It can be advantageous to have two input modes for the same action — one designed for accuracy, and another for speed. In map3D, for instance, geometric models could be moved, rotated and scaled through dial boxes (accurate, but slower) or, alternatively, via mouse (less accurate, but faster) [11]. Another approach would be to give users a way to switch between fast and precise working modes. For instance, by activating a ’snap’ mode where the mouse cursor snaps to a gridline, objects or other elements on screen.

Ii-I Contextualize User Actions

Work in scientific software can involve a number of different and/or sequential tasks to be performed by users. In those cases, it is desirable to contextualize users’ actions, facilitating their access to functions that are relevant to their current tasks and preventing their access to functions that are not.

The Petri Net Toolbox for MATLAB, for instance, features a button that toggles between Draw Mode, for creating and editing models, and Explore Mode, for simulation and analysis [42]. When switching between modes, GUI elements are displayed or hidden depending on their relevance to the selected mode. This approach is known as a design pattern named Disabled Irrelevant Things [56].

Another possible approach is the Window Per Task [56] design pattern, in which tasks are distributed across individual screens containing the appropriate commands for that task only. Pharmaceutical biology software Lipid-Pro makes use of this design pattern by organizing its tasks into separate panels [7].

Iii Summary

Throughout the previous section, we have presented a nonexhaustive set of good practices in usability for scientific software, taking in consideration challenging aspects of scientific software development and use such as the lack of attention to software engineering; the need for reproducibility; the handling of large amounts of data; the complexity of actions and parameters involved in scientific work; frequent changes in requirements; particularities of scientific work and its environment; the need for accessing and responding to critical information; and the importance of precision.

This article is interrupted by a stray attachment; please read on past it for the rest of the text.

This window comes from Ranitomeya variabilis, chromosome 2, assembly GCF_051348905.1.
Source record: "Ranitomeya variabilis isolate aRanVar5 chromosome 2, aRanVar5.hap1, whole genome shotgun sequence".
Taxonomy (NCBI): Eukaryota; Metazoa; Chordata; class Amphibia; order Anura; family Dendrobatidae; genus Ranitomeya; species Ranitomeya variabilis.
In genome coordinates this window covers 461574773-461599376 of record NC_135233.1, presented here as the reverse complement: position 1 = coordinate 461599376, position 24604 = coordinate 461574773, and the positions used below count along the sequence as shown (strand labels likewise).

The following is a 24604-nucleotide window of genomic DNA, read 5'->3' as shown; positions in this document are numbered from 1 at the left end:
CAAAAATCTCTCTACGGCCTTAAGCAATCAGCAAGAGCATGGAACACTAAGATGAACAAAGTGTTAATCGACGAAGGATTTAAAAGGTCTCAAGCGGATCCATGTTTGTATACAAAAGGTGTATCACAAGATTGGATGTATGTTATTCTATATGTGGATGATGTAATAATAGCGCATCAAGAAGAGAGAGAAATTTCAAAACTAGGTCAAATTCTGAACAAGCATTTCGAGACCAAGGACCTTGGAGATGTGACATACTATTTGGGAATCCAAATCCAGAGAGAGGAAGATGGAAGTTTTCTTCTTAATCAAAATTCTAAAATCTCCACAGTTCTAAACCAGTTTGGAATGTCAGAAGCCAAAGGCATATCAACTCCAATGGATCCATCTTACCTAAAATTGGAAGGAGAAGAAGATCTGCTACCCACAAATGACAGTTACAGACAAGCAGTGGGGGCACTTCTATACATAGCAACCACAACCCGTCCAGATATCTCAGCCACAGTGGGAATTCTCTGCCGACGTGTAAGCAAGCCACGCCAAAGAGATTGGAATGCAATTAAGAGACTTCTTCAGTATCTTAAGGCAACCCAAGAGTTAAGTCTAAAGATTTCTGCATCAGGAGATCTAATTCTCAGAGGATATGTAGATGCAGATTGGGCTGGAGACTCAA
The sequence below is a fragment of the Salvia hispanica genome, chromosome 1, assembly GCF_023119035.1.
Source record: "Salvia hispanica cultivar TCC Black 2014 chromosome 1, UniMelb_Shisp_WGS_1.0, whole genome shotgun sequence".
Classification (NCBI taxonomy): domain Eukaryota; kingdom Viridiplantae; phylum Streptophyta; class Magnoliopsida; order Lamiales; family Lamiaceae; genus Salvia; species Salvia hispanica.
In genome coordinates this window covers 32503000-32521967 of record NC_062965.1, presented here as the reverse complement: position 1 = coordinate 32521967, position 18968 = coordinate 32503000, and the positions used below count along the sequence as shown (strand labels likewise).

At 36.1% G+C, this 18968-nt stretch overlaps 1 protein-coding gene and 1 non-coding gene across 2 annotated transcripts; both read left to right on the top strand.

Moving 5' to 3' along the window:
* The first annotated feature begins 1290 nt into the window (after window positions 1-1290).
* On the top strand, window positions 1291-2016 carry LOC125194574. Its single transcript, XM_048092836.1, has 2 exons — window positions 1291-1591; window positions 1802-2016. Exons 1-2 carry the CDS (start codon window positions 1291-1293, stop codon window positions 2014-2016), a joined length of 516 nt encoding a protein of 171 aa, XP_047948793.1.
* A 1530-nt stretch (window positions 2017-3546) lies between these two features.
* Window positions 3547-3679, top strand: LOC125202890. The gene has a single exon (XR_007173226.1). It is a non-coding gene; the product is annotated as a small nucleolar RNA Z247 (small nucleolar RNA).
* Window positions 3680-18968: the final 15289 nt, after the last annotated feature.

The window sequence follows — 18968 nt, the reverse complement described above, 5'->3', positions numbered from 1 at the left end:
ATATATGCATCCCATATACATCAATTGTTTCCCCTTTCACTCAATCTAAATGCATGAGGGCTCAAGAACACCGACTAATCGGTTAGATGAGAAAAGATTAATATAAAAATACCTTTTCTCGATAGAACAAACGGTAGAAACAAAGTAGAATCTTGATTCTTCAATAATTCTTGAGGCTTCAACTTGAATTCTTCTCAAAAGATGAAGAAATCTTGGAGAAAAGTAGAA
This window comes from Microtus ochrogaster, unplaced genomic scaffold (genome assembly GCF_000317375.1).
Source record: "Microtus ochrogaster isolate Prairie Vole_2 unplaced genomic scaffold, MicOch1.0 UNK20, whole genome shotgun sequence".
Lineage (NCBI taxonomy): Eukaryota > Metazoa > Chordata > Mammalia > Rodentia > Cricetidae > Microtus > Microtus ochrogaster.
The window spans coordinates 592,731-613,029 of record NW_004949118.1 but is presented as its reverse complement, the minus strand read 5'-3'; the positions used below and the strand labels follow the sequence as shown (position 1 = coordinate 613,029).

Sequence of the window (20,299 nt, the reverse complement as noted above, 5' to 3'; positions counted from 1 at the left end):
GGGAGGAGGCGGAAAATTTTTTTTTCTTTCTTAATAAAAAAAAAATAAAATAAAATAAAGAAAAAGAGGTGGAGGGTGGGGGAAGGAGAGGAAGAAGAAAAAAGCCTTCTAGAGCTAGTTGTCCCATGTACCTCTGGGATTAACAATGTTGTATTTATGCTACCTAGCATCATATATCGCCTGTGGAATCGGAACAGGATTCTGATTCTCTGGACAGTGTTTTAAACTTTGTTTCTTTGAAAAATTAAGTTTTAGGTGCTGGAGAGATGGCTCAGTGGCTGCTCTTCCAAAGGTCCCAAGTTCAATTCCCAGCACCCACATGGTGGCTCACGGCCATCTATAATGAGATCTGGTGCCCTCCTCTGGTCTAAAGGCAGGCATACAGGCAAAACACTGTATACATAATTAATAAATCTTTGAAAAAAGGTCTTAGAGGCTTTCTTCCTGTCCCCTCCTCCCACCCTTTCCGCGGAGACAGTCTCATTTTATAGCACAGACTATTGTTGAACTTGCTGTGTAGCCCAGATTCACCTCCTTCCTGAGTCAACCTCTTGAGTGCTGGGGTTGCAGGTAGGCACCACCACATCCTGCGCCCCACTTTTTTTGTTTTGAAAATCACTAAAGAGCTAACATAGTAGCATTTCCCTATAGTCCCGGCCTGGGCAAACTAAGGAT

By adopting the presented practices, developers should be able to deliver applications that are more usable, robust and more appropriate for scientific work.


This project began during the Fourth Annual Workshop on Sustainable Software for Science: Practices and Experiences (WSSSPE4), where four of the authors established the Working Group on Software best practices for undergraduates [57]. The authors would therefore like to thank the organizers of WSSSPE4 for facilitating this conversation. J. Miller and F. Queiroz would like to thank travel grants from the National Science Foundation of the USA and The Gordon and Betty Moore Foundation, which made attendance possible. J. Miller also acknowledges support from the Natural Sciences and Engineering Research Council of Canada and from the National Science Foundation of the USA (OCI 0905046, PHY 1212401). Research at Perimeter Institute is supported by the Government of Canada through the Department of Innovation, Science and Economic Development and by the Province of Ontario through the Ministry of Research and Innovation. F. Queiroz acknowledges support from PUC-Rio and Tecgraf Institute. H. Fangohr and R. Silva acknowledge support from the Software Sustainability Institute and Engineering and Physical Sciences Research Council (EPSRC) in the UK.